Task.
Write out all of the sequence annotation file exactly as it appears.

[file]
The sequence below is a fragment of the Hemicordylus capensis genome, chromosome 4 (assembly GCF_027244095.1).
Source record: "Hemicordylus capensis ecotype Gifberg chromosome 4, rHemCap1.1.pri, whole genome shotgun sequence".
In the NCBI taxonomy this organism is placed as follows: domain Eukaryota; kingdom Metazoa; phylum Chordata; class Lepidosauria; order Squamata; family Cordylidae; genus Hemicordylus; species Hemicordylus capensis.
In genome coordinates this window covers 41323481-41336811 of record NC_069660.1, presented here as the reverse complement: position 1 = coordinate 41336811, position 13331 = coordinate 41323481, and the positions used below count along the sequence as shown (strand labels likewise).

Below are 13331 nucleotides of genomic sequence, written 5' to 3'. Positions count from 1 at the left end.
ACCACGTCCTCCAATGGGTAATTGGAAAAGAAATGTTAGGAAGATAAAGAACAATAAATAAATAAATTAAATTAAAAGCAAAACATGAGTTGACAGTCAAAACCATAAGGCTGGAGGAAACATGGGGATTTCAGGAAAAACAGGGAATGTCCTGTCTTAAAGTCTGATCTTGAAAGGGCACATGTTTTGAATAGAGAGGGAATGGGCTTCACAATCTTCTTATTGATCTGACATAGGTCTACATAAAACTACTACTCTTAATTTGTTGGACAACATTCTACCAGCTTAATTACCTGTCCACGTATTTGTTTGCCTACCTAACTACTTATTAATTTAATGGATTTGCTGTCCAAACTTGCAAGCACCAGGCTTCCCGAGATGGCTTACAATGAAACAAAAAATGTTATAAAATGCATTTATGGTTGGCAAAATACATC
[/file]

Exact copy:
The sequence below is a fragment of the Hemicordylus capensis genome, chromosome 4 (assembly GCF_027244095.1).
Source record: "Hemicordylus capensis ecotype Gifberg chromosome 4, rHemCap1.1.pri, whole genome shotgun sequence".
In the NCBI taxonomy this organism is placed as follows: domain Eukaryota; kingdom Metazoa; phylum Chordata; class Lepidosauria; order Squamata; family Cordylidae; genus Hemicordylus; species Hemicordylus capensis.
In genome coordinates this window covers 41323481-41336811 of record NC_069660.1, presented here as the reverse complement: position 1 = coordinate 41336811, position 13331 = coordinate 41323481, and the positions used below count along the sequence as shown (strand labels likewise).

Below are 13331 nucleotides of genomic sequence, written 5' to 3'. Positions count from 1 at the left end.
ACCACGTCCTCCAATGGGTAATTGGAAAAGAAATGTTAGGAAGATAAAGAACAATAAATAAATAAATTAAATTAAAAGCAAAACATGAGTTGACAGTCAAAACCATAAGGCTGGAGGAAACATGGGGATTTCAGGAAAAACAGGGAATGTCCTGTCTTAAAGTCTGATCTTGAAAGGGCACATGTTTTGAATAGAGAGGGAATGGGCTTCACAATCTTCTTATTGATCTGACATAGGTCTACATAAAACTACTACTCTTAATTTGTTGGACAACATTCTACCAGCTTAATTACCTGTCCACGTATTTGTTTGCCTACCTAACTACTTATTAATTTAATGGATTTGCTGTCCAAACTTGCAAGCACCAGGCTTCCCGAGATGGCTTACAATGAAACAAAAAATGTTATAAAATGCATTTATGGTTGGCAAAATACATC